1. There is no such 'thing' as value
The value we accord to different things is very important to us, but value does not reside in objects. An object might have length and breadth and depth, but value is not something that inheres in the object. It exists instead in the mind of the person contemplating that object. We speak loosely of something having value, but that value is neither in the object nor a property of it. It represents instead a person's valuation of the object.
Because value exists only in the mind of someone who contemplates the object, it is necessarily subjective. Different people will accord different valuations to the same thing, making it more valuable to some than to others. Value may change over time even in the mind of one person. Something he or she values highly at one time might be less valued by them at a later time.
Trade and exchange take place precisely because different people accord objects different valuation. A barter deal is done because each person values the other's object more than the one they themselves have. A purchase occurs because the person with the money values the object more, whereas the person with the object values the money more. Both gain from the exchange, because each parts with something they value less, and receives something they value more. Trade thus creates wealth by giving the parties involved more value than they had before.
Because value does not reside in objects, there can be no external or objective valuation. There is no "labour theory of value" telling us, as Marx said, that something is worth whatever labour it took to produce, and that when something sells for more than its "labour value" this represents the "surplus value," or exploitation charged by the producer. Not so; it represents the higher valuation placed on the object by the buyer over the seller.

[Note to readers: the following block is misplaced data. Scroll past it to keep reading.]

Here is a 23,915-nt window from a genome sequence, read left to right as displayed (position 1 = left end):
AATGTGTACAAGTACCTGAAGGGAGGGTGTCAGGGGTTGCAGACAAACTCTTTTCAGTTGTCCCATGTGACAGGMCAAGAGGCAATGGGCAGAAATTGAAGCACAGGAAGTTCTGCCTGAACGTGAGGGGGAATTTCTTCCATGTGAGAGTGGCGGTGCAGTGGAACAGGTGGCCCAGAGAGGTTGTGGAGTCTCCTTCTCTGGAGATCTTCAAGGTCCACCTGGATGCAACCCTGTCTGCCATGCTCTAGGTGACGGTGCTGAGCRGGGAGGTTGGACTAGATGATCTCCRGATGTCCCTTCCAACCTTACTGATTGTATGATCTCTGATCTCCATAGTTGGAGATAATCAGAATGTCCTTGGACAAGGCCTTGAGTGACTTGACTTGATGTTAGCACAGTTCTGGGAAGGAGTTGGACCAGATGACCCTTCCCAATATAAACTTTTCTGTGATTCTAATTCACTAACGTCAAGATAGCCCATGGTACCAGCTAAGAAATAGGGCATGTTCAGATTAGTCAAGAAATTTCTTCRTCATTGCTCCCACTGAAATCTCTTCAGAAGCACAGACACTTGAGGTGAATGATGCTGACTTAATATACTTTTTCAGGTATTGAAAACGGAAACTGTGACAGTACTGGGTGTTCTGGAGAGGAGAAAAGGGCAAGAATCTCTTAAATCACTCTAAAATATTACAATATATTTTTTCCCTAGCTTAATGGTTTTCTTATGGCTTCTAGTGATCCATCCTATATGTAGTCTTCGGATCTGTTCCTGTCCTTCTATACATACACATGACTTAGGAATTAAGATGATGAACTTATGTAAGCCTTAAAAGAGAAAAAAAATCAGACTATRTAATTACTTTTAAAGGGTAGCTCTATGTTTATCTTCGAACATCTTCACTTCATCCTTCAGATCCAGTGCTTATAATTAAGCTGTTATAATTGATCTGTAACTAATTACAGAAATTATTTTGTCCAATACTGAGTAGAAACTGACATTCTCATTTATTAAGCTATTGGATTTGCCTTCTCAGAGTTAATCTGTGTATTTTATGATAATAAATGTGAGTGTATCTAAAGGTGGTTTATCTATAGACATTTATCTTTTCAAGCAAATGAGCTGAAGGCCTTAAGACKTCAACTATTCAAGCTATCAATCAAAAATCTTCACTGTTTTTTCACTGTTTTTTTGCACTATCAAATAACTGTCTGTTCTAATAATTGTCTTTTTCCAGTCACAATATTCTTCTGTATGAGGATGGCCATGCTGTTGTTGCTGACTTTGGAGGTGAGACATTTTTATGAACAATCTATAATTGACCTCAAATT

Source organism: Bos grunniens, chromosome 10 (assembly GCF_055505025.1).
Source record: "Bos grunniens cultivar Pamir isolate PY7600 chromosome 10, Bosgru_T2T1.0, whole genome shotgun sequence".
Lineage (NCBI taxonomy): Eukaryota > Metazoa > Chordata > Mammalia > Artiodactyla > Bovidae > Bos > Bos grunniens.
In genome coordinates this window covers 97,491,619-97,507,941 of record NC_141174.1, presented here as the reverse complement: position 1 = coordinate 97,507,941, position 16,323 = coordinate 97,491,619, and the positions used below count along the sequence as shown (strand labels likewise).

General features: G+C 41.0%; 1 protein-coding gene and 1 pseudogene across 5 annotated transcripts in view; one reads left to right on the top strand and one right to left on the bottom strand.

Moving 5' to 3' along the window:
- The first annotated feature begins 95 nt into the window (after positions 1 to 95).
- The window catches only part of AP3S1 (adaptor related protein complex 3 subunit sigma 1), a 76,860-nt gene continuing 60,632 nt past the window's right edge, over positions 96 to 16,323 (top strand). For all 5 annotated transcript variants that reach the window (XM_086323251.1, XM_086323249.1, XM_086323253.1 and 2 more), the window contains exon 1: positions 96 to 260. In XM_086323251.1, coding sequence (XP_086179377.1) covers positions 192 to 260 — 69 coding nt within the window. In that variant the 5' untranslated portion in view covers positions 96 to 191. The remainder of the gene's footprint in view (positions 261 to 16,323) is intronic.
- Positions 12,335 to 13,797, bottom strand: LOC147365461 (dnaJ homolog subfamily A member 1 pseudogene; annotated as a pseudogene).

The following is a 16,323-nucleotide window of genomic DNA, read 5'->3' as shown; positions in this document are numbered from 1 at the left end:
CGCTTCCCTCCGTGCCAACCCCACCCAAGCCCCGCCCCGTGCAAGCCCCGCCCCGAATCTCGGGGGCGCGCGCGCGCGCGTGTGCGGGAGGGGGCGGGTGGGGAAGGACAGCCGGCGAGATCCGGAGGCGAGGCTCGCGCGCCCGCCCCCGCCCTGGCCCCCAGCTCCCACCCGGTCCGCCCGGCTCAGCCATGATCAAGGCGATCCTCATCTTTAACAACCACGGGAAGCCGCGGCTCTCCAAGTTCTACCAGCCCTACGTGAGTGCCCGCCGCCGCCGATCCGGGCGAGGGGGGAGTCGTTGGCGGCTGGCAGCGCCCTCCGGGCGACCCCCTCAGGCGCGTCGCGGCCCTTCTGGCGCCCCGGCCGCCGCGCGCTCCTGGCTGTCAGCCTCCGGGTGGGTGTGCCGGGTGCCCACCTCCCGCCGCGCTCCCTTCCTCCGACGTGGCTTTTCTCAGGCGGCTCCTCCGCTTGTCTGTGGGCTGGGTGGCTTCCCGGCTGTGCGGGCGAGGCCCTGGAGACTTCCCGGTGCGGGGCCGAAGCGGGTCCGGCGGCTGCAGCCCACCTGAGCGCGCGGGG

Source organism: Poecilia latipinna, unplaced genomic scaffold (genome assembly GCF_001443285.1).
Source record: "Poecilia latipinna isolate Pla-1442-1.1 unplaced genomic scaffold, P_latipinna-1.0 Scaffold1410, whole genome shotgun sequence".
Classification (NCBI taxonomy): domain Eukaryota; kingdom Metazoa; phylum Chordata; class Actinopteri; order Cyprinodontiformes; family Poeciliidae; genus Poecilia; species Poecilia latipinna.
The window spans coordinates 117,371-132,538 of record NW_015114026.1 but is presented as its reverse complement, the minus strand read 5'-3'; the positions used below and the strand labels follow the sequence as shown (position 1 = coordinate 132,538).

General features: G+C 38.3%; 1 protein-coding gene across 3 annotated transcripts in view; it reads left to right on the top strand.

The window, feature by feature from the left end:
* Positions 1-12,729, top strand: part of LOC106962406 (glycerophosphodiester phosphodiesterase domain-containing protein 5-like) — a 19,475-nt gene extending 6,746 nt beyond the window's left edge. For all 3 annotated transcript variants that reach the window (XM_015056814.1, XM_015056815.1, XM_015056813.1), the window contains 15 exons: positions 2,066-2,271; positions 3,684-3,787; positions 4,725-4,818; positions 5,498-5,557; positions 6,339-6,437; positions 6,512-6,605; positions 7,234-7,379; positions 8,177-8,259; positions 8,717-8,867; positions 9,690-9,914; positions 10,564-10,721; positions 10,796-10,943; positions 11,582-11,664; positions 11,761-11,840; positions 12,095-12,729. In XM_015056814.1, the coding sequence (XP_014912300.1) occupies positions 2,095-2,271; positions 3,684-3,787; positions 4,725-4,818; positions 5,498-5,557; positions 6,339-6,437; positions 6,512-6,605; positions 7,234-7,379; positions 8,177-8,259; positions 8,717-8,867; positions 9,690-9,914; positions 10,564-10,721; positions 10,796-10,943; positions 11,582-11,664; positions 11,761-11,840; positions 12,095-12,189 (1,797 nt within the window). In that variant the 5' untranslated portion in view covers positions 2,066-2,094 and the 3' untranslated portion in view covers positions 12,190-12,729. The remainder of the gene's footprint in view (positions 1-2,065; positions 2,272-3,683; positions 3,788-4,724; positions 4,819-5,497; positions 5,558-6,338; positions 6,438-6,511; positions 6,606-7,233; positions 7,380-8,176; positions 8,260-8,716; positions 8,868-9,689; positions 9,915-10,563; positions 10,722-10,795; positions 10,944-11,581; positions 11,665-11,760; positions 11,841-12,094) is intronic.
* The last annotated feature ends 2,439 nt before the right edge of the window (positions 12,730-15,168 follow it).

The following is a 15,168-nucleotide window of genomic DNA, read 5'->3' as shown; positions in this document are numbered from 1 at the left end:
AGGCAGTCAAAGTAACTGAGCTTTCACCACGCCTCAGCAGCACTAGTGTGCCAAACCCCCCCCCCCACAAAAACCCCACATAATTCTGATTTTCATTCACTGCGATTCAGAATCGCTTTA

Similarly there can be no valuation based on factor inputs such as land, capital and labour. Value is in the mind of the person, and is entirely subjective. A thing may incorporate many inputs in its production, but still be worthless if no-one wants it. In practice this tends to limit what is produced to that which people will value more than the production costs. Entrepreneurs seek opportunities to produce goods that people will value, and for which they will pay more than the production costs. They guess ahead what valuation people might place on the future output. Given that our valuations change over time, sometimes they get it wrong; but the rewards go to those who successfully anticipate the value people will place on their output.
This is part of Dr Pirie's ongoing series: Philosophical Observations on Economics.